The Farthest, one more gem from BBC 4’s Storyville

The Far­thest.

When the accom­plished film edi­tor Emer Reynolds first moved up to Dublin from Tip­per­ary it was to study sci­ence at Trin­i­ty Col­lege. But she was soon dis­tract­ed by and divert­ed to the world of film. 

So she was the per­fect can­di­date to tack­le what is one of the most extra­or­di­nary sto­ries of the 20th cen­tu­ry. Com­bin­ing as she does a pas­sion for sci­ence and a wealth of knowl­edge about the craft of sto­ry­telling. The result­ing film, The Far­thest, is a joy and a won­der to behold.

Sat­urn, from Voy­ager 1.

One of the conun­drums posed by space trav­el is; the fur­ther you go, the more fuel you need to take on board. The more fuel you take, the big­ger the space craft need­ed. And the big­ger the vehi­cle, the more fuel you need. And so on.

But in the late 60s, the boffins at Nasa realised that, once you’d mas­tered the fiendish­ly com­plex maths, you could send a space craft to a plan­et on exact­ly the right tra­jec­to­ry so that it ends up going into orbit around it.

And you could then use that orbit to ‘sling-shot’ the space craft on to wher­ev­er it was that you want­ed it to then go. Once you got it into that ini­tial orbit, there would­n’t be any need for any addi­tion­al fuel.

Jupiter, from Voy­ager 1.

And that fur­ther­more, for the one and only time in around 176 years, the four main gas giants of Jupiter, Sat­urn, Uranus and Nep­tune would be in align­ment between 1975 and 77.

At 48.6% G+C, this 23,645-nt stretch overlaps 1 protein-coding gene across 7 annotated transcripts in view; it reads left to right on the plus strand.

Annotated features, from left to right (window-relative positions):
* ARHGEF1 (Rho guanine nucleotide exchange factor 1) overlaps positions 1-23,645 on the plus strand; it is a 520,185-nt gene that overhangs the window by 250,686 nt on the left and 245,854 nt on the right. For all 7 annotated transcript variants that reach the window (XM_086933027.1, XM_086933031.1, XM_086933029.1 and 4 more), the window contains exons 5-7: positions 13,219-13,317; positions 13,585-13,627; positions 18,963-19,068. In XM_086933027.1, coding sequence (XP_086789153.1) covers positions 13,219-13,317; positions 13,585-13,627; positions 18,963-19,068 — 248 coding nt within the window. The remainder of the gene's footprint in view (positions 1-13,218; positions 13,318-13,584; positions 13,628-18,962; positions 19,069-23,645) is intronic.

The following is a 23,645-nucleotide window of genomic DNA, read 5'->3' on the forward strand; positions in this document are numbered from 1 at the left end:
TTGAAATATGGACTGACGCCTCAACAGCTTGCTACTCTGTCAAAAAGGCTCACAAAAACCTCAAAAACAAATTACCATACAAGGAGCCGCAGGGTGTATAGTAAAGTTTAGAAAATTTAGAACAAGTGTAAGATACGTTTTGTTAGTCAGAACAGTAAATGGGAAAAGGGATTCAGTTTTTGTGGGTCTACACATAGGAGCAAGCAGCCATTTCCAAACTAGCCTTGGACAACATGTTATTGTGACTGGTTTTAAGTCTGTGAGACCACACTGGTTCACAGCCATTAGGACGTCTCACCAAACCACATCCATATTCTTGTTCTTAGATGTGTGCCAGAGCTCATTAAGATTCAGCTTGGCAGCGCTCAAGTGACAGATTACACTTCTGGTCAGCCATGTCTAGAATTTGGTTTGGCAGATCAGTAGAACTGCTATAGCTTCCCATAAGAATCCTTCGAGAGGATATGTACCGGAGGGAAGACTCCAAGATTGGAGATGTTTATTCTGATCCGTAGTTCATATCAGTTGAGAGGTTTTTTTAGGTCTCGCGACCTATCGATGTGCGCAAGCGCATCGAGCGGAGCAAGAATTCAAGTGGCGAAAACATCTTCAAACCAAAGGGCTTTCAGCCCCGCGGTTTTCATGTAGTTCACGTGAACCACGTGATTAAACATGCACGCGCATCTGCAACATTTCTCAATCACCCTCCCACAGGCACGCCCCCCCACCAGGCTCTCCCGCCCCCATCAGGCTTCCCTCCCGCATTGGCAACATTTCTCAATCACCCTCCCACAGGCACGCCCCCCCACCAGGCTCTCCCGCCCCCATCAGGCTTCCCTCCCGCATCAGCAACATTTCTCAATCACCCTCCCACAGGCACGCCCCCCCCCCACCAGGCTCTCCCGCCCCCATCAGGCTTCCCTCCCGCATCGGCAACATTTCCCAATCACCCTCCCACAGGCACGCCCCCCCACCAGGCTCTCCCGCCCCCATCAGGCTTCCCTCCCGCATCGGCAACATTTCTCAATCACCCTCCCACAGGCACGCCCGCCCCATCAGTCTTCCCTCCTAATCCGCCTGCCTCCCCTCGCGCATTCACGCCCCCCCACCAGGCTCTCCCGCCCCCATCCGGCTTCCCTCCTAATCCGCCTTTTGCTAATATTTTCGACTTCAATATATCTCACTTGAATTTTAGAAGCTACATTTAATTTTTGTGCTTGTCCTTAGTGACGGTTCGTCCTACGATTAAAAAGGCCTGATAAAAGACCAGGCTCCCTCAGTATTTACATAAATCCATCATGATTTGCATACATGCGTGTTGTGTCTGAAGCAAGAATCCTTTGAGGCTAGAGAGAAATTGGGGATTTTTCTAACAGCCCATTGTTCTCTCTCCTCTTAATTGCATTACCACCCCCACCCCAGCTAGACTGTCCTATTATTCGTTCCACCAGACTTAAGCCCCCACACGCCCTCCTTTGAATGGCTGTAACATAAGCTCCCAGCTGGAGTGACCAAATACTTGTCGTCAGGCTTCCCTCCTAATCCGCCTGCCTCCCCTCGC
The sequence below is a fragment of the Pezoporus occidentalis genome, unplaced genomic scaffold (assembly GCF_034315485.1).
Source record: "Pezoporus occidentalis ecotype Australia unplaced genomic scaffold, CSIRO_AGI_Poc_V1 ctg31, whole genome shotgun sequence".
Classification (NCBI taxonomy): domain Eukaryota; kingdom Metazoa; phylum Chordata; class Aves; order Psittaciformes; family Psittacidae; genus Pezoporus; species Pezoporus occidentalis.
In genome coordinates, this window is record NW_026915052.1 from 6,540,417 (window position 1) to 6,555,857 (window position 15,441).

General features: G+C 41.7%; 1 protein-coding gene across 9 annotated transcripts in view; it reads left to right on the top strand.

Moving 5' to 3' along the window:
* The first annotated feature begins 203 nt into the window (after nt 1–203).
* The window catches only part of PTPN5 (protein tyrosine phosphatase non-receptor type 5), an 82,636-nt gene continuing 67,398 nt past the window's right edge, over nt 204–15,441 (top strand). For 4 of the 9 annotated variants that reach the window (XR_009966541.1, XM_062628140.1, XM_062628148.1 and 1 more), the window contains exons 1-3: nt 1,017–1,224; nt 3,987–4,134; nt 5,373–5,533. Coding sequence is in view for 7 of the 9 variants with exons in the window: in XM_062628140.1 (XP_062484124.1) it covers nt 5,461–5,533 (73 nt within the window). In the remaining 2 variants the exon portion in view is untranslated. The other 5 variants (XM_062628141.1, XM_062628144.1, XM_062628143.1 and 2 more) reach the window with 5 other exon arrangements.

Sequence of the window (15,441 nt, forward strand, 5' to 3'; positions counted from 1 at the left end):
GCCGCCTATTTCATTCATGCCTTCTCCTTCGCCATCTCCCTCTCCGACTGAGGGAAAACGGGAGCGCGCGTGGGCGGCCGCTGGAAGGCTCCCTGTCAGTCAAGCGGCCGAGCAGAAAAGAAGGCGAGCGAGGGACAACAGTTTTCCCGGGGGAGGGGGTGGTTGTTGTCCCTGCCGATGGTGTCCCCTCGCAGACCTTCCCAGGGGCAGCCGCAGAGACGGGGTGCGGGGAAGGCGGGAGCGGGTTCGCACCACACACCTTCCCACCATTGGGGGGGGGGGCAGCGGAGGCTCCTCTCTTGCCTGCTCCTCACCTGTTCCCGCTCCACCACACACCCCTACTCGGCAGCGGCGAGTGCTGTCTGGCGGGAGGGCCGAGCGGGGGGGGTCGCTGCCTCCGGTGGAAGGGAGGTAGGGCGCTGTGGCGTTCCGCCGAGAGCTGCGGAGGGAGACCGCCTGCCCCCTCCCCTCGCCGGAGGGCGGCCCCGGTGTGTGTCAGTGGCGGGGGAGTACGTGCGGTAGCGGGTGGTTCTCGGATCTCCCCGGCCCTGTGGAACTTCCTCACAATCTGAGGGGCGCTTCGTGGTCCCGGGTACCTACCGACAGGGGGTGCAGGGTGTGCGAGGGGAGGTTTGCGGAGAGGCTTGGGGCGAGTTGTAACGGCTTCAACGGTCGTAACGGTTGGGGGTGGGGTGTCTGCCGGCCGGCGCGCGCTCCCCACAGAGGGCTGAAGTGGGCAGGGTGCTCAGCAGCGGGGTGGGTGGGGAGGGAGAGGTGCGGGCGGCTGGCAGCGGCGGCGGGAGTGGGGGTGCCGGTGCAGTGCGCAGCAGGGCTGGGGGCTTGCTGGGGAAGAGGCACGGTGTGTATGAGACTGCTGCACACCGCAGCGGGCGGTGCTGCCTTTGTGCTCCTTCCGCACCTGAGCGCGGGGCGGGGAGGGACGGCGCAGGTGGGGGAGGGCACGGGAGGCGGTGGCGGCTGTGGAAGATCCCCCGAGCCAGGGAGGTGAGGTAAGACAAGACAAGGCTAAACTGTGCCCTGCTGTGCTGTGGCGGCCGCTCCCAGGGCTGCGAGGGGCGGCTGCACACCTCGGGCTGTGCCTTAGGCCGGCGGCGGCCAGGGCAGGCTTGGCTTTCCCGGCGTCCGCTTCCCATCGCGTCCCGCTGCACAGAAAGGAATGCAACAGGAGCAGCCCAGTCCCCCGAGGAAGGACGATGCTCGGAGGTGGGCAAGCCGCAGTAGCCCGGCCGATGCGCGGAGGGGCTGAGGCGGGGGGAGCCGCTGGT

So they set about design­ing and build­ing what would become Voy­ager 1 and 2, which were both launched in the late sum­mer of 1977. And what had pre­vi­ous­ly been seen as but four blur­ry dots were sud­den­ly trans­formed into glo­ri­ous, detailed technicolour.

The Far­thest has three com­po­nents. First and fore­most, it’s the nuts and bolts sto­ry of the build­ing and launch­ing of the two space craft, as recount­ed by the indi­vid­u­als involved, a remark­ably large num­ber of whom spoke to Reynolds and her crew. 

The extra­or­di­nary pho­to of the solar sys­tem that Carl Sagan got Voy­ager 1 to take before mov­ing off for the edge of the solar sys­tem. That less then 1 pix­el dot is us.

Then, it’s the sto­ry of the fabled gold­en record that Carl Sagan over­saw the cre­ation of, and which each vehi­cle car­ries a copy of. This was and is an audio-visu­al record of life here on Earth, should any intel­li­gent life come into con­tact with them at any point in the future.

And final­ly, it’s a gen­tle mus­ing on the nature of human­i­ty. Because, apart from any­thing else, when we are all dead and buried and all signs of what was once life here on this plan­et have long since dis­ap­peared, the only rem­nant of our exis­tence will be car­ried on those two gold­en discs.

The Far­thest is every­thing you’d want in a doc­u­men­tary. Thrilling, uplift­ing and utter­ly com­pelling, you can see the trail­er for The Far­thest here:

And the full doc (which 90 min­utes despite this record­ing clock­ing at 120) is avail­able here:

https://www.youtube.com/watch?v=rh4dbZu2sW8

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